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South Gloucestershire Council appeals for more foster carers to come forward

This news article was published more than a year ago. Some of the information may no longer be accurate.

Published: 22/09/2014


We have today launched an appeal to encourage people to consider fostering one or more of the 170 children in our care, and urge people not to rule themselves out.

Previous campaigns have found that many people say they would like to become foster carers but feel they will not be accepted because of their age, the size of their house or other circumstances. We are inviting people to come along to an open evening at our Badminton Road offices on Thursday 25 September to learn more and to help dispel some of the myths. Call 01454 866423 for more details.

Tracy Allison, Head of Integrated Children’s Services at South Gloucestershire Council, said: “Feedback on our Facebook page suggests that too many people who would like to be foster carers have ruled themselves out, feeling that they will be rejected because of their circumstances.

“In reality there are few restrictions on who can foster.  Foster carers come from a very wide range of ages and backgrounds and receive regular support and training to give them the skills necessary to help children and young people through difficult times.

“Although fostering can present many challenges, most of our carers say that it is the most rewarding, worthwhile job they’ve ever done. We need families who are resilient, flexible and won’t give up on a child at the first hurdle, and are committed to helping young people through a difficult time in their lives.”

Sue, 56, and David Sandmann, 70, live near Cribbs Causeway and have been fostering for nearly two years.

“It was something we always wanted to do” said Sue. “Our own children had moved away and we decided to do it.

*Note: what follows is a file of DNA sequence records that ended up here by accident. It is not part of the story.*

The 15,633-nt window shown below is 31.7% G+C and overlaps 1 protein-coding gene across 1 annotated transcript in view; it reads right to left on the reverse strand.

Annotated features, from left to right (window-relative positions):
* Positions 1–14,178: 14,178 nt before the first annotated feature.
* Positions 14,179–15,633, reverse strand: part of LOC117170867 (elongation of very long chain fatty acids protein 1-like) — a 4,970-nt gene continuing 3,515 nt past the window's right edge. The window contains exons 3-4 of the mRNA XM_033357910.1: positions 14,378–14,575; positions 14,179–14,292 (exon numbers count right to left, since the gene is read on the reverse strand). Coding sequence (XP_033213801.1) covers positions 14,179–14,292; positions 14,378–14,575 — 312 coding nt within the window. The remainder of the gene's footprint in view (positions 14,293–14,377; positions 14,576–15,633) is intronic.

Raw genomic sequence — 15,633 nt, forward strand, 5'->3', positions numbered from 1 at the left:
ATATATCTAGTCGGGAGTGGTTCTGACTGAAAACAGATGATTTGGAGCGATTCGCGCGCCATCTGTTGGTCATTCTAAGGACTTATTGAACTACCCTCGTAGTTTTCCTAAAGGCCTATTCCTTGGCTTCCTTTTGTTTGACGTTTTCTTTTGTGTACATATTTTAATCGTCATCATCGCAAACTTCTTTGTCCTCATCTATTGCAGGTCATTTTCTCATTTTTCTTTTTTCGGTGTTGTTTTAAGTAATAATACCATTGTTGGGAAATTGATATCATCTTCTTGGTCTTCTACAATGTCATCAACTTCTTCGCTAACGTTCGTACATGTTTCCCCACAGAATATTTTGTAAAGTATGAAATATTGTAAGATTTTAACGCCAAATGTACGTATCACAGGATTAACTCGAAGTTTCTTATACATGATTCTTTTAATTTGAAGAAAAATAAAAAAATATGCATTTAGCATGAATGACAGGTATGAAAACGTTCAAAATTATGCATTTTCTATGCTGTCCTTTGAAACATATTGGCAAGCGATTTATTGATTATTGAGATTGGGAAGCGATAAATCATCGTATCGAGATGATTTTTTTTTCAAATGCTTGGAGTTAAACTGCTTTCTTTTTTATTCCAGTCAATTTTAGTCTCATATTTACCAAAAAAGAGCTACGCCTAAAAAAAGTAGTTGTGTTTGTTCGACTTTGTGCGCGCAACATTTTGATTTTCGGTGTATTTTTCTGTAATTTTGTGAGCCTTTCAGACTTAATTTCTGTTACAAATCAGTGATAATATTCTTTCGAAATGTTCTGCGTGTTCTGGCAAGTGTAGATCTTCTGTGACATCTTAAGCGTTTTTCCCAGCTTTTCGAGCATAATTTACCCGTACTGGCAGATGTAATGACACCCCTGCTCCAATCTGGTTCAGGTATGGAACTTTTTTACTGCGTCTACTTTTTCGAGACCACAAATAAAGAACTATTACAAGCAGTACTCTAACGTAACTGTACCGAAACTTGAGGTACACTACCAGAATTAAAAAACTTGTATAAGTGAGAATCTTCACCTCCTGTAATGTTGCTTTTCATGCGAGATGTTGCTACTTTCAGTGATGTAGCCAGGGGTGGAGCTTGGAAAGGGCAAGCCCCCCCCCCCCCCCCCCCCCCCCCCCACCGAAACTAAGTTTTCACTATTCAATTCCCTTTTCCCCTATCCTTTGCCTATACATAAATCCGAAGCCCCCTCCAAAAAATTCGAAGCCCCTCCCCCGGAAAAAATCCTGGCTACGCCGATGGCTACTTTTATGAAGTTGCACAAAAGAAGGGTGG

“I was never worried that we would be considered too old, but thought that there may be problems because of our own family background, both of us having been married before and our children being a mix of step brothers and sisters.  We are also Christians. But none of that mattered.

“We were very open and honest with our social worker when we went through the process of becoming fosterers, and the more things we discussed about our own pasts the more we realised how much life experience we could bring. We learned a lot about each other, and we enjoyed it.

“We initially fostered a young mum and her baby.  Recently we have fostered a young man.  It has been a challenging but a very rewarding experience.

“We have really enjoyed fostering, even when situations have been difficult. Young people can be far from perfect, but my advice to anyone interested is to go and find out more, and if you decide to go ahead and become a fosterer, stick with it and you will find it is well worth it.”

“We had talked about fostering, but our own children didn’t like the idea,” added David. “The fostering course provided by South Gloucestershire Council was excellent. We discovered we could bring a lot of experience of life to fostering, and we are still learning more and more all the time.

“We now foster a 17 year old.  He has so much potential.  He could do so much, and I know we are helping him and making a positive difference to his life.

“We are going to keep on fostering because we enjoy it. I’ve always had a strong work ethic. Young people often have low horizons, goals and self worth. Helping someone to break out of that cycle is very rewarding,” he said.


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